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Bronchoscopy for suspected pulmonary lymphangitic carcinomatosis. Learning Objectives To identify radiographic characteristics of pulmonary lymphangitic carcinomatosis. To define the role of bronchoalveolar lavage and transbronchial lung biopsy for diagnosis of lymphangitic spread.

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bronchoscopy for suspected pulmonary lymphangitic carcinomatosis
Bronchoscopy for suspected pulmonary lymphangitic carcinomatosis
  • Learning Objectives
    • To identify radiographic characteristics of pulmonary lymphangitic carcinomatosis.
    • To define the role of bronchoalveolar lavage and transbronchial lung biopsy for diagnosis of lymphangitic spread.
    • To identify ways of obtaining informed consent from a deaf person.

BI 13. Practical Approach Lymphangitic spread

case description
G.G. is a 72 year old man with stage IV adenocarcinoma of the lung admitted for progressive dyspnea. He has undergone multiple chemotherapy regimens. Four months before admission he was started on tyrosine kinase inhibitors. He has increasing shortness of breath, fatigue, dry cough, and weight loss for several weeks. The patient has COPD with FEV1 35% predicted and is deaf. He lives with his 33 year old son. Karnoksky status is 50.

Chest radiograph shows diffuse bilateral interstitial infiltrates and an ill-defined opacity at the right lung base. Computed tomography scan reveals intralobular septal thickening and consolidation in the right middle lobe which was the site of the primary tumor. The oncology team has formulated a differential diagnosis that includes lymphangitic carcinomatosis, pulmonary infection, and drug-related pneumonitis. Pulmonary consultation is requested for bronchoscopy

Case description

BI 13. Practical Approach Lymphangitic spread

the practical approach

Initial Evaluation

Procedural Strategies

Techniques and Results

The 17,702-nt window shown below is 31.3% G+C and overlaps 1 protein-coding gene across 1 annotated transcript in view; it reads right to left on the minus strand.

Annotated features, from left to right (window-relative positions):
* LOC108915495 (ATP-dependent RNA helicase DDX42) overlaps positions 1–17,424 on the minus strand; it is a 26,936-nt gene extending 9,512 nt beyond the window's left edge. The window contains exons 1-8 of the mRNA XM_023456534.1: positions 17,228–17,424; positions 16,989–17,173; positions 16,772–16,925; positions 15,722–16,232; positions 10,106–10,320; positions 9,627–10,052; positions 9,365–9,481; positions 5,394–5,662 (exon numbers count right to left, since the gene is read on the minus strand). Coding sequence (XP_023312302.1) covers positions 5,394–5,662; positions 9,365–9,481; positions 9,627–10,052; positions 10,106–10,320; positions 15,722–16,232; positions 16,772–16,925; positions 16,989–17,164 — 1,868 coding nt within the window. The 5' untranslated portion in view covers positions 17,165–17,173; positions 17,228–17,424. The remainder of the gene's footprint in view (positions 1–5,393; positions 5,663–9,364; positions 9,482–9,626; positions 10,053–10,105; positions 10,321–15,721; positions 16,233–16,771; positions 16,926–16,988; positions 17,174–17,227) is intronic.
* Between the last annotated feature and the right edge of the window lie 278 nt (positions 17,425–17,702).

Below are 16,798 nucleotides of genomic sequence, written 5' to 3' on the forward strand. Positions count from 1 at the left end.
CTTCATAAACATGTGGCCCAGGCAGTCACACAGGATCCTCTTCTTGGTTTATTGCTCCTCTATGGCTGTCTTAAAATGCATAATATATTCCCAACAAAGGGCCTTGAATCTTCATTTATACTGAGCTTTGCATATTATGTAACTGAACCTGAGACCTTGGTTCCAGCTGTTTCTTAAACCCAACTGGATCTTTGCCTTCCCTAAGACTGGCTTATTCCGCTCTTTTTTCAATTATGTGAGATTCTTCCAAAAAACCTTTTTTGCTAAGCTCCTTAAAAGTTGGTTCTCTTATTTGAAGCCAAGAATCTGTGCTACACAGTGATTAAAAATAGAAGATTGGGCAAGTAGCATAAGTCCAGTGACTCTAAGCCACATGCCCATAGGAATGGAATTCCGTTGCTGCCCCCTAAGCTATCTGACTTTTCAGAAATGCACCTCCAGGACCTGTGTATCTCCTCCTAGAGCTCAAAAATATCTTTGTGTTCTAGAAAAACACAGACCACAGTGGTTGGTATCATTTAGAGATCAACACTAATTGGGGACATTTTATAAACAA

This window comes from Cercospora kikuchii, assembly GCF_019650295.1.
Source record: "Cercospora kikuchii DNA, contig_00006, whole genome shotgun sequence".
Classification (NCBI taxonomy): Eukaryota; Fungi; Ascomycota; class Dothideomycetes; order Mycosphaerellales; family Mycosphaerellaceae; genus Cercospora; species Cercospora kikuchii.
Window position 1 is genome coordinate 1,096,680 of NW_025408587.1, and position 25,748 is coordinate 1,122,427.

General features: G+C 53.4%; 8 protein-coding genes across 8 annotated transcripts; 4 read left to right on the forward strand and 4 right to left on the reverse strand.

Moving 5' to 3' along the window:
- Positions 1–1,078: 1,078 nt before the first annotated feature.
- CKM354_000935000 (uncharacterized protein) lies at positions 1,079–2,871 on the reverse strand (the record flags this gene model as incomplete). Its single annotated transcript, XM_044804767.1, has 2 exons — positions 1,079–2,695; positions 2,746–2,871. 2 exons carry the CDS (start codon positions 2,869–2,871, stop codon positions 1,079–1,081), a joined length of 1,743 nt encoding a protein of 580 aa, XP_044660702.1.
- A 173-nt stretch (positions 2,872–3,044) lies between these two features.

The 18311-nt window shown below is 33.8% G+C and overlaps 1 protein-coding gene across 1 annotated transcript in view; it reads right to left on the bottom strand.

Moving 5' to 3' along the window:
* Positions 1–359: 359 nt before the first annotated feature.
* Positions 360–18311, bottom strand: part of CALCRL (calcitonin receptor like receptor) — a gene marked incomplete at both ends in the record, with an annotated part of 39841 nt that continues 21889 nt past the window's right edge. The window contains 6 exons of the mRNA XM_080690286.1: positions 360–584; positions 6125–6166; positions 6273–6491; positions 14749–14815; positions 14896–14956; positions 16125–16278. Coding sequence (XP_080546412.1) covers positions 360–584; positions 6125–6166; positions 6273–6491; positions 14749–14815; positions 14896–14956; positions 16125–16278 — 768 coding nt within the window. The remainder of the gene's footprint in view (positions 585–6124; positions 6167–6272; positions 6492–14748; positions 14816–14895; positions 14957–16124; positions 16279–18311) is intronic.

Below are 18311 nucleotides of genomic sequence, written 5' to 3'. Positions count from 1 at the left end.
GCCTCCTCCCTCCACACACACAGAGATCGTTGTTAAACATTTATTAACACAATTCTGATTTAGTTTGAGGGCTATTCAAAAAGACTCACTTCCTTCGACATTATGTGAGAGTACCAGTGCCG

Long term Management

The Practical Approach
  • Examination and, functional status
  • Significant comorbidities
  • Support system
  • Patient preferences and expectations
  • Indications, contraindications, and results
  • Team experience
  • Risk-benefits analysis and therapeutic alternatives
  • Informed Consent
  • Anesthesia and peri-operative care
  • Techniques and instrumentation
  • Anatomic dangers and other risks
  • Results and procedure-related complications
  • Outcome assessment
  • Follow-up tests and procedures
  • Referrals
  • Quality improvement

BI 13. Practical Approach Lymphangitic spread

initial evaluation
Initial Evaluation
  • Physical Exam
    • T 37.6 BP 112/74 P 92 R 22 SaO2 91% RA
    • General: NAD but ill-appearing, A&Ox4, cachectic
    • HEENT: PERRLA, sclera anicteric, no neck LAD
    • Chest: diffuse bilateral crackles with decreased BS at right lung base, no wheezing
    • Heart: RRNR S1 S2 no murmur
    • Abd: soft, NT, ND, normoactive BS
    • Ext: +digital clubbing, no edema or cyanosis
  • Labs
    • Chem panel: Na+ 136 BUN 33 Crt 1.7 Glu 124
    • CBC: WBC 12.3 Neutrophil 78% no bands Hgb 13.3 Plt 163
    • Blood cx NGTD, U/A neg, sputum cx pending (Gram stain neg)

BI 13. Practical Approach Lymphangitic spread

initial evaluation5
Initial Evaluation
  • Left: chest radiograph shows diffuse bilateral interstitial infiltrates and an ill-defined opacity at the right lung base. Right: computed tomography scan reveals intralobular septal thickening and consolidation in the right middle lobe which was the site of the primary tumor.

BI 13. Practical Approach Lymphangitic spread

initial evaluation6
Initial Evaluation
  • Functional status assessment
    • Karnofsky status score 50
  • Significant co-morbidities
    • Advanced COPD, HTN, chronic renal insufficiency, poor functional capacity
  • Support system
    • Lives with wife, has 3 children who are supportive
  • Preferences and expectations
    • Realistic and understands severity of disease

BI 13. Practical Approach Lymphangitic spread

karnofsky performance status scale definitions rating criteria
Karnofsky Performance Status Scale Definitions Rating (%) Criteria
  • Able to carry on normal activity and to work; no special care needed
    • 100: normal; no complaints; no evidence of disease
    • 90: able to carry on normal activity; minor signs or symptoms of disease
    • 80: normal activity with effort; some signs or symptoms of disease